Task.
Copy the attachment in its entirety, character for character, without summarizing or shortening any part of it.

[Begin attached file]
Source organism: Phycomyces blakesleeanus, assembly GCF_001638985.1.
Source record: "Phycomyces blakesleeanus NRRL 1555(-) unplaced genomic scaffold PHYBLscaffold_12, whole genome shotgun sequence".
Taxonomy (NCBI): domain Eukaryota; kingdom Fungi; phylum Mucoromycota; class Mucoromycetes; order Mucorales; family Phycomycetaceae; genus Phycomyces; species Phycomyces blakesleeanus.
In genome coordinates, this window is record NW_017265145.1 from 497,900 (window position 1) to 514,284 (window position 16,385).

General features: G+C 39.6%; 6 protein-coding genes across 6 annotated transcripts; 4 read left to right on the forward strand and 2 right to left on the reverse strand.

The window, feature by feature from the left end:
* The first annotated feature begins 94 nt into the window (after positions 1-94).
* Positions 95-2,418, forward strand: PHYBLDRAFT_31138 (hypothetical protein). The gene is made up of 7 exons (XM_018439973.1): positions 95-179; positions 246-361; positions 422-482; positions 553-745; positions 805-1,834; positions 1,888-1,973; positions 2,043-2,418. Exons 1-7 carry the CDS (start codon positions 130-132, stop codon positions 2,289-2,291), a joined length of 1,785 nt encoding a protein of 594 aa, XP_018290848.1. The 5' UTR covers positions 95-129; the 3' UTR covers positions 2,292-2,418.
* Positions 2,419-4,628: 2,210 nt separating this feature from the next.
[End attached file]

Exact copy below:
Source organism: Phycomyces blakesleeanus, assembly GCF_001638985.1.
Source record: "Phycomyces blakesleeanus NRRL 1555(-) unplaced genomic scaffold PHYBLscaffold_12, whole genome shotgun sequence".
Taxonomy (NCBI): domain Eukaryota; kingdom Fungi; phylum Mucoromycota; class Mucoromycetes; order Mucorales; family Phycomycetaceae; genus Phycomyces; species Phycomyces blakesleeanus.
In genome coordinates, this window is record NW_017265145.1 from 497,900 (window position 1) to 514,284 (window position 16,385).

General features: G+C 39.6%; 6 protein-coding genes across 6 annotated transcripts; 4 read left to right on the forward strand and 2 right to left on the reverse strand.

The window, feature by feature from the left end:
* The first annotated feature begins 94 nt into the window (after positions 1-94).
* Positions 95-2,418, forward strand: PHYBLDRAFT_31138 (hypothetical protein). The gene is made up of 7 exons (XM_018439973.1): positions 95-179; positions 246-361; positions 422-482; positions 553-745; positions 805-1,834; positions 1,888-1,973; positions 2,043-2,418. Exons 1-7 carry the CDS (start codon positions 130-132, stop codon positions 2,289-2,291), a joined length of 1,785 nt encoding a protein of 594 aa, XP_018290848.1. The 5' UTR covers positions 95-129; the 3' UTR covers positions 2,292-2,418.
* Positions 2,419-4,628: 2,210 nt separating this feature from the next.